Kurt Warner had a pair of monster passing yardage days as a Card. He threw for 484 yards at home against the 49ers in 2007, and for 472 in New York against the Jets in 2007. The Cards lost the former in overtime, 37-31, and the latter was also a loss, 56-35. In fact, while Boomer Esiason’s team record 522-yard passing day in Washington in 1996 was an overtime win, the next five top passing games in franchise history (Warner’s two games, Neil Lomax at 468 yards, Jake Plummer at 465 yards and Lomax again at 457) were all losses.

Steve Beuerlein, who threw for 431 yards in Seattle in 1993, did win in overtime.

Newton’s certainly didn’t pile up numbers chasing a big deficit, which is impressive. But the Cards didn’t allow the Panthers to run well — 74 yards, a 2.7-yard average — which is the flip side of the big passing day. The point, again, is that gaudy numbers are always nice. But they are hollow without the right outcome. And in the Cards’ case, they don’t sting nearly as much with the right outcome.


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Panthers aftermath

Posted by Darren Urban on September 11, 2011 – 8:04 pm

I kept thinking, standing down on the field around the 10-yard line after watching the Panthers’ final offensive play Sunday, it reminded me of the final play of the Rams-Titans Super Bowl – the one where Rams linebacker Mike Jones grabbed Kevin Dyson and stopped him a yard short of the end zone. Obviously, the gravity of Sunday’s Cards’ win wasn’t quite the same. But seeing linebacker Paris Lenon stop running back Mike Goodson’s reception for four (plus an inch or two) instead of the five needed for a first down or the six needed for a touchdown was an echo.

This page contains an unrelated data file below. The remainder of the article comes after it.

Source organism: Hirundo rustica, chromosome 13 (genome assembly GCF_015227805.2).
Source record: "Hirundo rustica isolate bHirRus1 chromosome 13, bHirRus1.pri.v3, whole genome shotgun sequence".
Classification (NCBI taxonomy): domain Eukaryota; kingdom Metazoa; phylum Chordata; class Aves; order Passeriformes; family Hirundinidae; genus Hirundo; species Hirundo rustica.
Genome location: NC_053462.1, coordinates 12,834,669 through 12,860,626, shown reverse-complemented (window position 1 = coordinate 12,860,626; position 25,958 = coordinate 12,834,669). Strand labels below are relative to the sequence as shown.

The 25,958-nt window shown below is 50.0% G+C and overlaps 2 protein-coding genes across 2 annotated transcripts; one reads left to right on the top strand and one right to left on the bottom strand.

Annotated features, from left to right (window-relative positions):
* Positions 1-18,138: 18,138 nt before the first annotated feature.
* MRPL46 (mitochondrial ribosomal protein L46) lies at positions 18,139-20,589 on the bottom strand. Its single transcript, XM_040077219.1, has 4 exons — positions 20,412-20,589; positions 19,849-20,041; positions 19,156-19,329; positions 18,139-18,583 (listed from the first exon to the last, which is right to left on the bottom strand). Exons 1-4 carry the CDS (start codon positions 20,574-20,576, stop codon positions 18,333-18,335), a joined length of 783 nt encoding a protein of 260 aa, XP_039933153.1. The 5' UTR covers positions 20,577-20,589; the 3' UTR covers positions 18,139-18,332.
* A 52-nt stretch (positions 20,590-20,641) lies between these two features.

Certainly, the Cards have to revel in Lenon’s play. To fall short in what was really an odd game would have been a gut punch. The way the Cards blew chances to score hurt, but they really would have left a mark if it would have meant a loss.

If you would have said beforehand Kevin Kolb would throw for 309 yards and two TDs without a pick and Beanie would have 90 rushing yards and a TD, I would have been thinking it’s a lock. Instead it was quite a bit harder.

They won, though.

– Here’s hoping Daryl Washington is OK with his calf strain. He had an interception, he had another called back on the Richard Marshall roughing penalty (more on that in a minute), was credited with half-a-sack and, I think, will be the one who ends up with the one credited to Joey Porter as well. Plus, on the play he got hurt, he flashed his amazing speed to catch up and tackle Steve Smith from behind. If he stays healthy, he’s going to be a very, very good player.

– Marshall still was incredulous after the game about his penalty. I have a feeling it was because Marshall “launched” himself at Newton, leaving his feet to deliver the hit. But Newton is 6-foot-5 and Marshall 5-11; all it did was allow Marshall to hit Newton’s shoulder with his shoulder. There was no helmet-to-helmet.

“We will see why they threw the flag, but I guess they will let me know,” Marshall said. “I’ve got to play full-speed. I’m not going to slow down. I just have to deal with it.”